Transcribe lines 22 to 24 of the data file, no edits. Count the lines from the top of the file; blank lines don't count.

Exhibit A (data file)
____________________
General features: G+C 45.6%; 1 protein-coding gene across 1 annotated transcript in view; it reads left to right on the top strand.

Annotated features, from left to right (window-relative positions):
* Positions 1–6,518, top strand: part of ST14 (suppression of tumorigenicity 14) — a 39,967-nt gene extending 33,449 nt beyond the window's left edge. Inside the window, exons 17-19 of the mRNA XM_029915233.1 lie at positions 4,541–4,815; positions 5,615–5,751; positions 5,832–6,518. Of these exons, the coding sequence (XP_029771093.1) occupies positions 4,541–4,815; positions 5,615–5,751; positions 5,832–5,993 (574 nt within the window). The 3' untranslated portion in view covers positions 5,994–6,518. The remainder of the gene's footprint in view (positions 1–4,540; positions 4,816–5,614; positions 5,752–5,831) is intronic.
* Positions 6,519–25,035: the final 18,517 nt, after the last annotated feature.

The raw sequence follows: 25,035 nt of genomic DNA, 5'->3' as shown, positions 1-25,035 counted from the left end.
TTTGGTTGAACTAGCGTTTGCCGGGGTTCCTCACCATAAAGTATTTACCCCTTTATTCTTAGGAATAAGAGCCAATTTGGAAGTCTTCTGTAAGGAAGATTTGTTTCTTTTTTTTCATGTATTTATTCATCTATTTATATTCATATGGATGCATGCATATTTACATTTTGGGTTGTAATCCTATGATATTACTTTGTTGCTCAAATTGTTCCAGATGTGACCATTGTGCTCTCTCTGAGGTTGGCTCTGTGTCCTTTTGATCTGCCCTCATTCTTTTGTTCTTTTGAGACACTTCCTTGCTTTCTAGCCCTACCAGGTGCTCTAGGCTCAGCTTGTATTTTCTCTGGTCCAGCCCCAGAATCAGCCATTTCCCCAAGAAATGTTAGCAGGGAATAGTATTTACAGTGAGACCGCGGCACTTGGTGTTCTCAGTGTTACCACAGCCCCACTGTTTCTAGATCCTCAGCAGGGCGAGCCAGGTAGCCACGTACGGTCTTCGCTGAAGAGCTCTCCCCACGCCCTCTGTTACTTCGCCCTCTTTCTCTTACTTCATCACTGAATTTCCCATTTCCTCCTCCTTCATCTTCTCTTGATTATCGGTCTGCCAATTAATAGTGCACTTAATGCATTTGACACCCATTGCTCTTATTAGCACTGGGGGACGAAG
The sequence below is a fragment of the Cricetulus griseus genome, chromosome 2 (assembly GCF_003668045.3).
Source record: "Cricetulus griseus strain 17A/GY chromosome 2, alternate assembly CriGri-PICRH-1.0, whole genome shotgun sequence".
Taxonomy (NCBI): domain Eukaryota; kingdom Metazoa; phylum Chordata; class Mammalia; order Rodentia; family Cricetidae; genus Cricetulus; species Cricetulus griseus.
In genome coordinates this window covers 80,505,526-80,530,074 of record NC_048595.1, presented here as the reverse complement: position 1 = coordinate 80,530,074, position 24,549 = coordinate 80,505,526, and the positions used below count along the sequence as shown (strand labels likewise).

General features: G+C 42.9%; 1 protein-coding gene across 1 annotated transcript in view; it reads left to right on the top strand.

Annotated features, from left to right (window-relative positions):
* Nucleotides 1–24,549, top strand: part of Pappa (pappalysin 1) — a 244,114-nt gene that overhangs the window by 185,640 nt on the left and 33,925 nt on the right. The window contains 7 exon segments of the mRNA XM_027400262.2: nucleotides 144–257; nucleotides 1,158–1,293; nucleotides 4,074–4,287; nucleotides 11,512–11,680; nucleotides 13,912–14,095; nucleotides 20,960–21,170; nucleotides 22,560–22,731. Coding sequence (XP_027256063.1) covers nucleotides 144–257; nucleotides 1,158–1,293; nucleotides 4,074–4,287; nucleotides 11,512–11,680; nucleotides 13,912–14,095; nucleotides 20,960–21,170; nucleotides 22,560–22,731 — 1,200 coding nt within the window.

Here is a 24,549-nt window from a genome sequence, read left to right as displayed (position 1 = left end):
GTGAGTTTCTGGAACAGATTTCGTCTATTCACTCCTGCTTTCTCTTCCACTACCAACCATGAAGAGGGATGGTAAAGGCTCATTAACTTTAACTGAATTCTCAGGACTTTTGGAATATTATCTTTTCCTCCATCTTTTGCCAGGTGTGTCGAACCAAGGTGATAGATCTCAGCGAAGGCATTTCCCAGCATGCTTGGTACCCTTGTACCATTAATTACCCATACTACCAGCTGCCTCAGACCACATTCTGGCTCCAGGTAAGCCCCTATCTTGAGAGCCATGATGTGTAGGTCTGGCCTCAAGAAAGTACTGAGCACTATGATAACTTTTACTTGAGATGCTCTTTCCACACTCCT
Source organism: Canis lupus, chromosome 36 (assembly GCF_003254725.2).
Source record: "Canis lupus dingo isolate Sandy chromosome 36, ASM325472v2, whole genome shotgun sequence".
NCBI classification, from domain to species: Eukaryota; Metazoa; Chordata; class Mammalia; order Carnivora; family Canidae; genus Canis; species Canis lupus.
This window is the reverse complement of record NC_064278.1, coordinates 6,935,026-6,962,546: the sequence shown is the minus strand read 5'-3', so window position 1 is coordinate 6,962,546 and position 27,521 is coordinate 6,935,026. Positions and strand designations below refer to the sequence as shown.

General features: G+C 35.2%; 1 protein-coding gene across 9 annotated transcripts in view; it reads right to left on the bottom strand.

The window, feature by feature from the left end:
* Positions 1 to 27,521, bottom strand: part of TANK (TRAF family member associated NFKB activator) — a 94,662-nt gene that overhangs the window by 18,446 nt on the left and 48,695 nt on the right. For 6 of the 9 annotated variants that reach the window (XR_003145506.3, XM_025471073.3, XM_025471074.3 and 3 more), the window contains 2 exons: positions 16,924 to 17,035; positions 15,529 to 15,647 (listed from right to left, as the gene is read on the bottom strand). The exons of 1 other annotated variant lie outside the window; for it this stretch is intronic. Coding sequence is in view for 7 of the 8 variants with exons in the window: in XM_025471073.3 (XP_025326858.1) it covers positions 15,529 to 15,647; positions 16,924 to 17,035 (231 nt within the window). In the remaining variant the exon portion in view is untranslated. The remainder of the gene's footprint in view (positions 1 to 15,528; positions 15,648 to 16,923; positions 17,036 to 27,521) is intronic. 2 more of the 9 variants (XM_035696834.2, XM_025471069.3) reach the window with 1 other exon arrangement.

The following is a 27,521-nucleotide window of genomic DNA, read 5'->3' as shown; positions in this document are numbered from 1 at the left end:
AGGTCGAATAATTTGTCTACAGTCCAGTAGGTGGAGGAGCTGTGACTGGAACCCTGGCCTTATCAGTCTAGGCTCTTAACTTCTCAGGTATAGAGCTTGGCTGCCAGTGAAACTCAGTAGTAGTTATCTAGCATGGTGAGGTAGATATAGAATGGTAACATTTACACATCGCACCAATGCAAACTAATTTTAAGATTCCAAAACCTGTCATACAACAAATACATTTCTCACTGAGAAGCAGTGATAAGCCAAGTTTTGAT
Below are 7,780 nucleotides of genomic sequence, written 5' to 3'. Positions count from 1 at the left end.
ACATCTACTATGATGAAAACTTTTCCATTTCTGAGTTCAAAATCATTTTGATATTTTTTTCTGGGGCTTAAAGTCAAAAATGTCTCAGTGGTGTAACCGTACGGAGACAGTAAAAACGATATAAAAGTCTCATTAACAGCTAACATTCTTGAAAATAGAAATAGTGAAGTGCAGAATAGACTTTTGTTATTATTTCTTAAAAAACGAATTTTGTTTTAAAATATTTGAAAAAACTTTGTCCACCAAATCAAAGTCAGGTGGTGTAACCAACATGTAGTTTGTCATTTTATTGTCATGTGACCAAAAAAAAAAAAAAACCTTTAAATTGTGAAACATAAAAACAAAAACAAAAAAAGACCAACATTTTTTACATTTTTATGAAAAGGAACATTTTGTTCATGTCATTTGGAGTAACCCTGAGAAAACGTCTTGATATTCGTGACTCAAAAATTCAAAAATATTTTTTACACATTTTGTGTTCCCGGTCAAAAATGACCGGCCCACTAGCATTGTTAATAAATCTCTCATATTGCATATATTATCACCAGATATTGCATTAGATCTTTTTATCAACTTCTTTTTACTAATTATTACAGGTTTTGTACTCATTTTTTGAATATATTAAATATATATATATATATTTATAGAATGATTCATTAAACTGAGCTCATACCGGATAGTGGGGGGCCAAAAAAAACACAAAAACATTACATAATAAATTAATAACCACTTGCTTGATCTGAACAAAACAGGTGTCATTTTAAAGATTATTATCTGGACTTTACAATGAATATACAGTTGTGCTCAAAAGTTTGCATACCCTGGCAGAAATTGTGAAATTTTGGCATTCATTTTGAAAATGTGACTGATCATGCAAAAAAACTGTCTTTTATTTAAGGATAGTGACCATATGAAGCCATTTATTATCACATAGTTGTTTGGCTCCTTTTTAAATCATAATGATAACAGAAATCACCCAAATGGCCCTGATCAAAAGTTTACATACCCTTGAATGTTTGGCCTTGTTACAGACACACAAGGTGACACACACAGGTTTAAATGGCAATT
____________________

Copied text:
* Positions 1 to 27,521, bottom strand: part of TANK (TRAF family member associated NFKB activator) — a 94,662-nt gene that overhangs the window by 18,446 nt on the left and 48,695 nt on the right. For 6 of the 9 annotated variants that reach the window (XR_003145506.3, XM_025471073.3, XM_025471074.3 and 3 more), the window contains 2 exons: positions 16,924 to 17,035; positions 15,529 to 15,647 (listed from right to left, as the gene is read on the bottom strand). The exons of 1 other annotated variant lie outside the window; for it this stretch is intronic. Coding sequence is in view for 7 of the 8 variants with exons in the window: in XM_025471073.3 (XP_025326858.1) it covers positions 15,529 to 15,647; positions 16,924 to 17,035 (231 nt within the window). In the remaining variant the exon portion in view is untranslated. The remainder of the gene's footprint in view (positions 1 to 15,528; positions 15,648 to 16,923; positions 17,036 to 27,521) is intronic. 2 more of the 9 variants (XM_035696834.2, XM_025471069.3) reach the window with 1 other exon arrangement.

The following is a 27,521-nucleotide window of genomic DNA, read 5'->3' as shown; positions in this document are numbered from 1 at the left end:
AGGTCGAATAATTTGTCTACAGTCCAGTAGGTGGAGGAGCTGTGACTGGAACCCTGGCCTTATCAGTCTAGGCTCTTAACTTCTCAGGTATAGAGCTTGGCTGCCAGTGAAACTCAGTAGTAGTTATCTAGCATGGTGAGGTAGATATAGAATGGTAACATTTACACATCGCACCAATGCAAACTAATTTTAAGATTCCAAAACCTGTCATACAACAAATACATTTCTCACTGAGAAGCAGTGATAAGCCAAGTTTTGAT